Weekend reads: What does death metal really do to your brain? The answer may surprise you.

Ben Palmer's reads

Death metal isn't so deadly. Death metal lyrics sound violent, but fret not, the music itself doesn't desensitize people to violence and in fact might inspire joy, according to a study in Open Science. For the study, researchers asked 32 death metal fans and 48 non-fans to listen to death metal or pop music while simultaneously viewing two different images—a violent one shown to one eye and an innocuous one shown in the other eye. According to lead researcher Yanan Sun, this approach is called "binocular rivalry," which is based on the idea that most people, when presented with a violent image and a neutral image at the same time, will look at the violent one more. "If fans of violent music were desensitized to violence … then they wouldn't show this same bias," Sun said. "But the fans showed the very same bias towards processing these violent images as those who were not fans of the music."

Mushrooms might help prevent memory problems. Eating mushrooms may reduce your risk of mild cognitive impairment (MCI), a form of memory impairment that often turns into Alzheimer's disease, according to a study in the Journal of Alzheimer's Disease. For the study, researchers assessed data on 663 Chinese men and women over the age of 60, none of whom had any memory problems at the start of the research. In interviews, the participants' diets were recorded, including questions on six commonly eaten types of mushrooms. The researchers found that over the six-year span of the study, those who consumed one to two five-ounce portions of mushrooms a week had a 43% reduced risk of developing MCI compared with those who consumed less than one portion of mushrooms a week. Those who consumed more than two portions of mushrooms a week had a 52% reduced risk of developing MCI.

Danielle Poindexter's reads

That's a lot of pie. Google on Pi Day—which was Wednesday—announced that developer advocate Emma Haurka Iwao beat the world record for calculating pi. Iwao used Google's cloud platform to calculate 31.4 trillion decimal places of pi, beating the previous world record by nine trillion digits. According to Iwao, it took four months and "a lot of storage and memory to calculate" that many decimal places. Iwao said her team used the same amount of data as the Library of Congress print collection. Now that Iwao and her team smashed the world record, Iwao said they "look forward to sinking [their] teeth into other great challenges," adding that "the world of math and sciences is full of records just waiting to be broken."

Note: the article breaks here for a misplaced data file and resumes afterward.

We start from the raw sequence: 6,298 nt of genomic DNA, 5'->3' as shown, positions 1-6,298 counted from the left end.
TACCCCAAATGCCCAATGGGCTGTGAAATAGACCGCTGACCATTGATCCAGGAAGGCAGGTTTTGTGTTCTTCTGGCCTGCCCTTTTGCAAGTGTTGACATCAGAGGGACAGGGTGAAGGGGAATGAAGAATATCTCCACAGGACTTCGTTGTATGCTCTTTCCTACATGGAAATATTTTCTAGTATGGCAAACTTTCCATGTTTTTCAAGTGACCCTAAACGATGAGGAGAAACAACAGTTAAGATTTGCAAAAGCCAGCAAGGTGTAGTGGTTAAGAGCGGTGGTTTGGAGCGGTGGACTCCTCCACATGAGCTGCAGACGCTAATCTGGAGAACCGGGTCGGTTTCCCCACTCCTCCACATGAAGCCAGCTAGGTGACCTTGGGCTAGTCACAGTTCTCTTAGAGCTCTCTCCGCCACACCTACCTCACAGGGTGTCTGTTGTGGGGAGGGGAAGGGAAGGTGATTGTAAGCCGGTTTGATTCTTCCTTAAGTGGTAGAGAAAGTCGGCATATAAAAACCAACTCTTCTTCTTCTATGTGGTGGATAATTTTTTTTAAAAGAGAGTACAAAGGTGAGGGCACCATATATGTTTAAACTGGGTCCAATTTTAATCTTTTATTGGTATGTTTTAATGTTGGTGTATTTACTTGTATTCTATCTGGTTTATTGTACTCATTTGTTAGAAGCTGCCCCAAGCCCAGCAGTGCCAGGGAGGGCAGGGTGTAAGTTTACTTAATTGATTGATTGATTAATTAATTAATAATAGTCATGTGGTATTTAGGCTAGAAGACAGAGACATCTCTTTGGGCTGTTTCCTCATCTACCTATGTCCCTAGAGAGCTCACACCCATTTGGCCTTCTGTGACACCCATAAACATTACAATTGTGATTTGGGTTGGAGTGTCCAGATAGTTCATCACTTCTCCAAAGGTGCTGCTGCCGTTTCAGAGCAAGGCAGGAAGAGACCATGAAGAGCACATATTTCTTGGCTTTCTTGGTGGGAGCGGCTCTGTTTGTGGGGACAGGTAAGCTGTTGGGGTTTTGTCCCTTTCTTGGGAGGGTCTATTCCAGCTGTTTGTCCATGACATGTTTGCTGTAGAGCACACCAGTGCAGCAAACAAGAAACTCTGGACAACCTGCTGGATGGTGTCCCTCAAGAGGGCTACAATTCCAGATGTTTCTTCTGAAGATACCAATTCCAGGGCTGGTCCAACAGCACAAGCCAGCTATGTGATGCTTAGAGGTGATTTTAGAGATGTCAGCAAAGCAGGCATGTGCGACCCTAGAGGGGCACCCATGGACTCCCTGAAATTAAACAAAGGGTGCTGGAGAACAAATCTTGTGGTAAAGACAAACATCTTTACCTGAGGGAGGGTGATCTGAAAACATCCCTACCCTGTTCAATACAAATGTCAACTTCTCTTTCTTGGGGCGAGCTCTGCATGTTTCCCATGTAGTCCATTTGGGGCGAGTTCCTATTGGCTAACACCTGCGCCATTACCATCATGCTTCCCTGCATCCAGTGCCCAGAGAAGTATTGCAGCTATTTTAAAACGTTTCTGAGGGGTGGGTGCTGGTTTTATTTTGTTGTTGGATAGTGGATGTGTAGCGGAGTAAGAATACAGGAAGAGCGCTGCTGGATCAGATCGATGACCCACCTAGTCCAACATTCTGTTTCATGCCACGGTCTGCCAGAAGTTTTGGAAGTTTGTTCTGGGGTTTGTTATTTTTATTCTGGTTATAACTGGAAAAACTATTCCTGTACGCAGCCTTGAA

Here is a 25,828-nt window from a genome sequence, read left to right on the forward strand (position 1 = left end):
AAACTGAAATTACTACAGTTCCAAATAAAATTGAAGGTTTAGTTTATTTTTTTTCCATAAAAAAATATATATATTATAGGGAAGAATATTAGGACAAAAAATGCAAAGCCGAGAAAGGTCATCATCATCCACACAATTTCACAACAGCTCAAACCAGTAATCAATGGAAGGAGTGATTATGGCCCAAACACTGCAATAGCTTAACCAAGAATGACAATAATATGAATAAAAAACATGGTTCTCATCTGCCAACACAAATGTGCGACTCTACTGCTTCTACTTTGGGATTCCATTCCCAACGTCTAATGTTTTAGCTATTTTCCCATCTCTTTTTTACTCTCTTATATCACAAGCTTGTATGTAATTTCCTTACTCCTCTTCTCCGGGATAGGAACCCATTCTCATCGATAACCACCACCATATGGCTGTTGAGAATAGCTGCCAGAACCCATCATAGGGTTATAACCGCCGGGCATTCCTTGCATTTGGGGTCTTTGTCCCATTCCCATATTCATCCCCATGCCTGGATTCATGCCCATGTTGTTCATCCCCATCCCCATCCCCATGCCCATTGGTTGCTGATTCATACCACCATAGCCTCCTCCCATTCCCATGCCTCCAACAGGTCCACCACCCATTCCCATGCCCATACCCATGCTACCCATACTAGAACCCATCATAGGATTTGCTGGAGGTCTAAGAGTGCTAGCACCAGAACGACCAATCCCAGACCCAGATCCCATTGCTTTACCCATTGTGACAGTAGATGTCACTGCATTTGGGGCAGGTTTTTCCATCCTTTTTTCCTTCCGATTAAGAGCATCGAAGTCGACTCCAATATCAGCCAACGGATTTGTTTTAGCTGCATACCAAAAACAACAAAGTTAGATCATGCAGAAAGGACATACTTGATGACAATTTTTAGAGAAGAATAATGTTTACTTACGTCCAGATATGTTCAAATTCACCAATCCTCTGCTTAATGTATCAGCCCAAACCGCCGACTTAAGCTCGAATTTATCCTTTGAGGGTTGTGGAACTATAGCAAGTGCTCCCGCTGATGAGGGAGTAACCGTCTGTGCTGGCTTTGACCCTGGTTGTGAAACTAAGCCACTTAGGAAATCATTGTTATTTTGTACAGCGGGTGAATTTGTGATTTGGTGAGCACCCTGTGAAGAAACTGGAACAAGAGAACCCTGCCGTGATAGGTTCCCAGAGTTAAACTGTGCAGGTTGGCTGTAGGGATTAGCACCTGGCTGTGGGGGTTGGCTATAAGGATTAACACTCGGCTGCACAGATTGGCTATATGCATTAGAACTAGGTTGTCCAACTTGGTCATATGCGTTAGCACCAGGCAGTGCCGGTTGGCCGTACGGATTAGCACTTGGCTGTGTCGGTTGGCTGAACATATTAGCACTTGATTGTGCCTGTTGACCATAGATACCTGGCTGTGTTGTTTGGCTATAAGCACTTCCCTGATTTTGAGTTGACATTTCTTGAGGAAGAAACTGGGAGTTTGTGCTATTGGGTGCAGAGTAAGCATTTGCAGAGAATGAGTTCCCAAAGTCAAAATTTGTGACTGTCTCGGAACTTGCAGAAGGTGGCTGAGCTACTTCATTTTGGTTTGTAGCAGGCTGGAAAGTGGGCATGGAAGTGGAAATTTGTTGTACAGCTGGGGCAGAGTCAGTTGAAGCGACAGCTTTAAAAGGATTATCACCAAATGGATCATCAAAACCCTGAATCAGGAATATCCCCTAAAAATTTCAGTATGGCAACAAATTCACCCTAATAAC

Why that TV commercial actor looks familiar. Do you feel déjà vu when you see a certain TV actor? It's probably because you've seen them over 50 times before. For TV commercials, advertisers seek to hire actors who look "relatable, empathetic," which sometimes means they end up hiring the same group of actors over and over. One actor and acting coach, Bill Coelius, said looking like "every white guy on the couch," has helped him succeed as a commercial TV actor. Coelius, to date, has been in over 50 national commercials. But some of the less seasoned actors might seem familiar simply because advertisers hire people who look like they could be your "friend or your cousin or your cousin's friend," Rebecca Jennings writes for Vox.


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